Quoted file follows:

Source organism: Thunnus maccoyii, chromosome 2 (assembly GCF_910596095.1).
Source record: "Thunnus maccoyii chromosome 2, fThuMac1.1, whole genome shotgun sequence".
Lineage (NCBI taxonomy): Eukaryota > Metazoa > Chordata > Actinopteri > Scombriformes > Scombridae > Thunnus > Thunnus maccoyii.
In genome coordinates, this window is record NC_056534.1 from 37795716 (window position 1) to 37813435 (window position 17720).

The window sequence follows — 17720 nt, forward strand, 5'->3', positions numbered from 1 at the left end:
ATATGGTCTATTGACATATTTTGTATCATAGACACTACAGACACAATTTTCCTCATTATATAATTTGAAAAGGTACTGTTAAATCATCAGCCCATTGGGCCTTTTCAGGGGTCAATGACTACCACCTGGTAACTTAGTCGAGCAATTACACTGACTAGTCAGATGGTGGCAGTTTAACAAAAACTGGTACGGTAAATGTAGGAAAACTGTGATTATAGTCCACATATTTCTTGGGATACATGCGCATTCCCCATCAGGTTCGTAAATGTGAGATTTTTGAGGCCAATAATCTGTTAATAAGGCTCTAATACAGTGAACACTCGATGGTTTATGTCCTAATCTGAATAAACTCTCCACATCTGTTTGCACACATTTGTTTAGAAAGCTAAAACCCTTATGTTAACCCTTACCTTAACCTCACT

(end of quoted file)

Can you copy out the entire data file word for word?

Source organism: Thunnus maccoyii, chromosome 2 (assembly GCF_910596095.1).
Source record: "Thunnus maccoyii chromosome 2, fThuMac1.1, whole genome shotgun sequence".
Lineage (NCBI taxonomy): Eukaryota > Metazoa > Chordata > Actinopteri > Scombriformes > Scombridae > Thunnus > Thunnus maccoyii.
In genome coordinates, this window is record NC_056534.1 from 37795716 (window position 1) to 37813435 (window position 17720).

The window sequence follows — 17720 nt, forward strand, 5'->3', positions numbered from 1 at the left end:
ATATGGTCTATTGACATATTTTGTATCATAGACACTACAGACACAATTTTCCTCATTATATAATTTGAAAAGGTACTGTTAAATCATCAGCCCATTGGGCCTTTTCAGGGGTCAATGACTACCACCTGGTAACTTAGTCGAGCAATTACACTGACTAGTCAGATGGTGGCAGTTTAACAAAAACTGGTACGGTAAATGTAGGAAAACTGTGATTATAGTCCACATATTTCTTGGGATACATGCGCATTCCCCATCAGGTTCGTAAATGTGAGATTTTTGAGGCCAATAATCTGTTAATAAGGCTCTAATACAGTGAACACTCGATGGTTTATGTCCTAATCTGAATAAACTCTCCACATCTGTTTGCACACATTTGTTTAGAAAGCTAAAACCCTTATGTTAACCCTTACCTTAACCTCACT